With Populous, Bullfrog had unintentionally spawned a massive hit that would draw a new line in the ever-shifting sands of taste. And like any watershed moment, a feeling simmered in the atmosphere after Populous’s release that games, in their uphill climb towards artistic respectability, had tread new ground once more. That something as simplistic as Populous could excite these feelings, in retrospect, is difficult to imagine.
But the heart of ‘storytelling’ differs in each medium, and for video games, the dynamism of being a protagonist in a living, unfolding world – of influencing and leaving one’s mark on it – is what makes the narrative feel personal, first-person. Ironically, a game that offered less player input than usual seemed to tickle this fancy better than any game with delusions of minute, infinitesimal control ever could. Perhaps because the world itself, which games often mimic in a sort of inverted mirror, is itself a massive simulation, which requires nudging, fine-tuning, and occasional upheavals to set on course.
To his credit, Molyneux grasped this much earlier than most of his contemporaries, and once the sales figures started rolling in, it quickly became apparent that this was only the first round of something that would take time to perfect. As such, plans for Populous II began almost as soon as the first game hit the presses. Molyneux bragged to The One that it would be a total rewrite, not just another “data disk”, and could even include riffs on different mythologies, with expansions modding the game to include Celtic, Norse, and Japanese deities (only the latter ever materialized). Previews salivated over the possibilities, including the illusory Sim City connection, and speculated in terms no doubt subtly suggested by Molyneux himself about sprawling cities, uncountable game modes, orchestral music, and more. ACE Magazine even ran a reader contest (with a tinge of casual racism) which granted five lucky fans the chance to playtest the game at Bullfrog’s offices in Surrey themselves, drumming up hype even further.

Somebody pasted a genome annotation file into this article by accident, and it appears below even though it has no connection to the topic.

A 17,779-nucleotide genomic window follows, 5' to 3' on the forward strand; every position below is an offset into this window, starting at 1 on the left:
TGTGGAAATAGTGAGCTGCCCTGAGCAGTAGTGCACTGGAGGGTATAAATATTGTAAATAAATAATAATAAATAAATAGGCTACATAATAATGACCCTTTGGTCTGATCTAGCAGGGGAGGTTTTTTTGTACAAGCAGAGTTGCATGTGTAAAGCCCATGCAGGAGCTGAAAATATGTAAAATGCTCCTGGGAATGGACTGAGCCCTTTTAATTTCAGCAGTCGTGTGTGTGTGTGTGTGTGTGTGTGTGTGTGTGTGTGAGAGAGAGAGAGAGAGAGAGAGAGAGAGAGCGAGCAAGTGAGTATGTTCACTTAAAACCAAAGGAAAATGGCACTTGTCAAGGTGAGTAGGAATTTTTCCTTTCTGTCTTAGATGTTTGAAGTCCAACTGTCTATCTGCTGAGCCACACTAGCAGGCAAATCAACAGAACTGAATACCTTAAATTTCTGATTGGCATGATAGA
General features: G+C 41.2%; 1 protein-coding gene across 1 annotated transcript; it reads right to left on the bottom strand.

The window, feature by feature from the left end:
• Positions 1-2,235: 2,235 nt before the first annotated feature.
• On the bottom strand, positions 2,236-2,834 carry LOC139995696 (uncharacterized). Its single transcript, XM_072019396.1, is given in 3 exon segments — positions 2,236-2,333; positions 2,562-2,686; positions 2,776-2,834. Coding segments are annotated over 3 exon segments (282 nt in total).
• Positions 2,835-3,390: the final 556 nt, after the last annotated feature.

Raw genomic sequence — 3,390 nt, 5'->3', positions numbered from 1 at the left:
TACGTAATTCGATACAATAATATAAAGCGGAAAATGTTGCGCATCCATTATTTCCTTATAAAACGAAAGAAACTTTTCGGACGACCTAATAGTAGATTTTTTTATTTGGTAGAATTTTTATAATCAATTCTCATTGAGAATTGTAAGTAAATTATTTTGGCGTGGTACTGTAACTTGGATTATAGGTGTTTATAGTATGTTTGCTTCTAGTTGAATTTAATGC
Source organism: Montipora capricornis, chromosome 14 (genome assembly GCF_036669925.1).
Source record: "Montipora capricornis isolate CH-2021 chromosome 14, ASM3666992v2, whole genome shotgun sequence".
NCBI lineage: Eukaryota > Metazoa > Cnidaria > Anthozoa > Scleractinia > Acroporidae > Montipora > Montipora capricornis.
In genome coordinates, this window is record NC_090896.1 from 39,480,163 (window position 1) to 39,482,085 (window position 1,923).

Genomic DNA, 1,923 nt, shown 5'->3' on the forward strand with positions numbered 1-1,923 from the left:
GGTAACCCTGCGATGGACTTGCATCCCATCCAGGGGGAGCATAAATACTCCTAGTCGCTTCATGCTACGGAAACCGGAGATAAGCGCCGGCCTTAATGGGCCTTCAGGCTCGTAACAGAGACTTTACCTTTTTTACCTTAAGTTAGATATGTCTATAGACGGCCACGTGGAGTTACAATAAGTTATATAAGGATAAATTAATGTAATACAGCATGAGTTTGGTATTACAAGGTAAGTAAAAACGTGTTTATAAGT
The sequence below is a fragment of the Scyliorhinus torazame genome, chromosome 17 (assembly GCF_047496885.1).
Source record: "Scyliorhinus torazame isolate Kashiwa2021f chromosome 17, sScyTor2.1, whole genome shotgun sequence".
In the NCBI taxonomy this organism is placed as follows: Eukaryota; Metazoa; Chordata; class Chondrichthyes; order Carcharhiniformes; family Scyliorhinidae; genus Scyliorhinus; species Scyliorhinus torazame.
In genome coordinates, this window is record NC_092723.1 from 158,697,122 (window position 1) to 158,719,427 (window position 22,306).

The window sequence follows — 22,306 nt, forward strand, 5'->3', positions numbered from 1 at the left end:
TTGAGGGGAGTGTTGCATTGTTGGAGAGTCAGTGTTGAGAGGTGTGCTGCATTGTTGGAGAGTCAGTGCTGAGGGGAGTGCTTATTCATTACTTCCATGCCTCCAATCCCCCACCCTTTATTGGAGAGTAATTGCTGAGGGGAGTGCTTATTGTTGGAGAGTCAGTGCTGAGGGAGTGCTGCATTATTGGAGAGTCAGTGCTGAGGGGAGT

All throughout, Molyneux maintained interest in Bullfrog’s antics with enigmatic statements about future games with codenames like ‘Project X’, ‘Creation’, and ‘Bob’. Working for Bullfrog looked like it would be any young upstart’s ticket to ride, and Molyneux made good on his promise to hire newbies through another contest in Amiga Power, which one Mike Diskett won with his entry Mr Wobbly Leg Versus the Invaders from Space (Diskett would end up leading on Syndicate Wars in 1996). Bullfrog found itself in a golden age of its own making, becoming a trend-setter and a rule-breaker in turn, cultivating an unorthodox ‘bad boy’ image in what was, after all, a business environment. And after topping Christmas charts with Powermonger in 1990, there was every reason to believe that upward trend would continue.